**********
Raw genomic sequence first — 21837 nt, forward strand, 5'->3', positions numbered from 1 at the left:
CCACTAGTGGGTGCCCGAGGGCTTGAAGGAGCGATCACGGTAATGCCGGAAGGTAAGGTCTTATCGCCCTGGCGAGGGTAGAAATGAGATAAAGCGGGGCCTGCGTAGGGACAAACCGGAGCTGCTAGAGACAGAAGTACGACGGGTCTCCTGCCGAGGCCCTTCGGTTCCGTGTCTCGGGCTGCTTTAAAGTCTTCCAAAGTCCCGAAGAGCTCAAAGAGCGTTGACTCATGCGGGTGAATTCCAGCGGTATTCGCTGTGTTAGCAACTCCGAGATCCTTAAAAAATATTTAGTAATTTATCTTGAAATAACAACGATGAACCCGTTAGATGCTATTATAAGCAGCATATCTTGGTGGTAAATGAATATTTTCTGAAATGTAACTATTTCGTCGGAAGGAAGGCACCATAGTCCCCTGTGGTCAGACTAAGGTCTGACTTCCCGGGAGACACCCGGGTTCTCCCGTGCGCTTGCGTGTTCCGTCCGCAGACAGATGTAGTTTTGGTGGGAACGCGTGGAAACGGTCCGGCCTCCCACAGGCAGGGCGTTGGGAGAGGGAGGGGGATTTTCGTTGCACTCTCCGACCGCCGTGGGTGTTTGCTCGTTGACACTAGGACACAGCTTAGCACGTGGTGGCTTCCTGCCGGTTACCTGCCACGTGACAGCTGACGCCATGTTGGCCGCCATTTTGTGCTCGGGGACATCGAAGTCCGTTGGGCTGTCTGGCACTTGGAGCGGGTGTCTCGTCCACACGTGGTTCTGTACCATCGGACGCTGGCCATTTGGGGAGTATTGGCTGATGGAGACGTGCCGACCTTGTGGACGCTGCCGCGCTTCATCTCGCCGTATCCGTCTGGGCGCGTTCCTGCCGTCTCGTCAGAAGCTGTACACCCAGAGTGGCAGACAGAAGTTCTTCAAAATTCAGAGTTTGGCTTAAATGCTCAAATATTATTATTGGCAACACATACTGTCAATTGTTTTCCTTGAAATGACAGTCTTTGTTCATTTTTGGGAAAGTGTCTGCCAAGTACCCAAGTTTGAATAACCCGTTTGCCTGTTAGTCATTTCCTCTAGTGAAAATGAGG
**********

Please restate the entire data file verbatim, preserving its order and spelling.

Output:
Raw genomic sequence first — 21837 nt, forward strand, 5'->3', positions numbered from 1 at the left:
CCACTAGTGGGTGCCCGAGGGCTTGAAGGAGCGATCACGGTAATGCCGGAAGGTAAGGTCTTATCGCCCTGGCGAGGGTAGAAATGAGATAAAGCGGGGCCTGCGTAGGGACAAACCGGAGCTGCTAGAGACAGAAGTACGACGGGTCTCCTGCCGAGGCCCTTCGGTTCCGTGTCTCGGGCTGCTTTAAAGTCTTCCAAAGTCCCGAAGAGCTCAAAGAGCGTTGACTCATGCGGGTGAATTCCAGCGGTATTCGCTGTGTTAGCAACTCCGAGATCCTTAAAAAATATTTAGTAATTTATCTTGAAATAACAACGATGAACCCGTTAGATGCTATTATAAGCAGCATATCTTGGTGGTAAATGAATATTTTCTGAAATGTAACTATTTCGTCGGAAGGAAGGCACCATAGTCCCCTGTGGTCAGACTAAGGTCTGACTTCCCGGGAGACACCCGGGTTCTCCCGTGCGCTTGCGTGTTCCGTCCGCAGACAGATGTAGTTTTGGTGGGAACGCGTGGAAACGGTCCGGCCTCCCACAGGCAGGGCGTTGGGAGAGGGAGGGGGATTTTCGTTGCACTCTCCGACCGCCGTGGGTGTTTGCTCGTTGACACTAGGACACAGCTTAGCACGTGGTGGCTTCCTGCCGGTTACCTGCCACGTGACAGCTGACGCCATGTTGGCCGCCATTTTGTGCTCGGGGACATCGAAGTCCGTTGGGCTGTCTGGCACTTGGAGCGGGTGTCTCGTCCACACGTGGTTCTGTACCATCGGACGCTGGCCATTTGGGGAGTATTGGCTGATGGAGACGTGCCGACCTTGTGGACGCTGCCGCGCTTCATCTCGCCGTATCCGTCTGGGCGCGTTCCTGCCGTCTCGTCAGAAGCTGTACACCCAGAGTGGCAGACAGAAGTTCTTCAAAATTCAGAGTTTGGCTTAAATGCTCAAATATTATTATTGGCAACACATACTGTCAATTGTTTTCCTTGAAATGACAGTCTTTGTTCATTTTTGGGAAAGTGTCTGCCAAGTACCCAAGTTTGAATAACCCGTTTGCCTGTTAGTCATTTCCTCTAGTGAAAATGAGG